My nonfiction consists of most of my college textbooks, including an extensive range of psychology and literature books, a large section on medieval history with the occasional volume from other periods.  Around these, you’ll find books on herbs, aromatherapy, massage, music, basketry, blacksmithing, religion, languages, animals, plants, mathematics, sailing, mythology, space, and, of course, writing.  What is the common link in all these topics?  At one point or another, I thought and still think I might need them in research for writing.

Many of these books I’ve flipped through, some I’ve read from cover to cover, and others I have yet to read beyond the table of contents.  In the most random ones, like my pocket Danish dictionary, I found the most helpful bits of information.  In all these books, I find something fascinating, even just conceptually from the title or back cover blurb.

Lessons:
  • Laura is obsessed with writing.
  • Laura really is a packrat.
  • Laura has eclectic interests.
In fiction, my books are a little more limited.  Since getting my Kindle, my physical acquisition of fiction has dwindled slightly.  After forcing myself to part from those fifteen boxes of books I sold to Half Price Books, my collection consists of favorites among science fiction, fantasy, romance, and classic literature.  Among my favorites: The Mercy Thompson Series by Patricia Briggs, The Last Unicorn by Peter S. Beagle, The Princess and the Goblin by George MacDonald, The King of Elfland’s Daughter by Lord Dunsany, Loyalty’s Web by Joyce DiPastena, The Knight and the Rose by Isolde Martyn, The Hallowed Hunt by Lois McMaster Bujold, The Song of Ice and Fire Series by George R. R. Martin, Enchantment by Orson Scott Card…  The list goes on and on, including other books I intend to read and mingling with my husband’s collection, many of which I would not part with either.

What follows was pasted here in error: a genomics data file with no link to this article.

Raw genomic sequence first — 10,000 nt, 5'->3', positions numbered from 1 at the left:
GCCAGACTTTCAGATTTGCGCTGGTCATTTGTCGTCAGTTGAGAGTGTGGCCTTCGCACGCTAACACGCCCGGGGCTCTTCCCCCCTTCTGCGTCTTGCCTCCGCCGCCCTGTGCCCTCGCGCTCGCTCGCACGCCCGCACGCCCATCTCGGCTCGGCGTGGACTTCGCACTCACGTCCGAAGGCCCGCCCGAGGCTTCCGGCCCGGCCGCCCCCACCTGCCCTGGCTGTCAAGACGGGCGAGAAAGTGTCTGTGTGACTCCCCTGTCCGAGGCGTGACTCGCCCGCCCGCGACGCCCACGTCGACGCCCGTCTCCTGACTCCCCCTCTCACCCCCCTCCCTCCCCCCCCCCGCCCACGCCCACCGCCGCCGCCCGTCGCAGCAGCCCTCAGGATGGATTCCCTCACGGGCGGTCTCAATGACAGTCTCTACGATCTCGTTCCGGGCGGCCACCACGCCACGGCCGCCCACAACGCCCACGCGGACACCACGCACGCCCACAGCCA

In classic literature, I like pretty books, the types with the gilded pages and elegant covers.  I’ve got a beautiful collection of Shakespeare and another of Grimm’s Fairy Tales.  I have nice but not so pretty versions of War and Peace by Leo Tolstoy, Tennyson, all Jane Austin’s novels, and so on.

Lessons:
  • Laura loves fantasy, science fiction, romance, and classic literature.
  • Laura has too many books to sensibly name here.

Another thing to note in my collection is that I have far fewer books with Half Price Books stickers on them than I did five years ago.  Since dedicating myself seriously to writing for publication, I’ve become much more conscientious about purchasing books in such a way that supports the author.  Don’t get me wrong, I adore Half Price Books and developed a near addiction to them when I lived within walking distance.  The smell alone upon walking into one is wonderfully heady and fulfilling.  But I feel compelled to support my fellow authors even in the small ways I can, which for me, usually means purchasing their books at Barnes and Noble, Borders, or through Amazon.

Lessons:
  • Laura wishes to support her fellow authors.
  • Laura loves bookstores, from traditional brick and mortar to electronic to used bookstores.

Overall lesson:
  • Laura loves books.

So what about you?  What do your bookshelves say about you?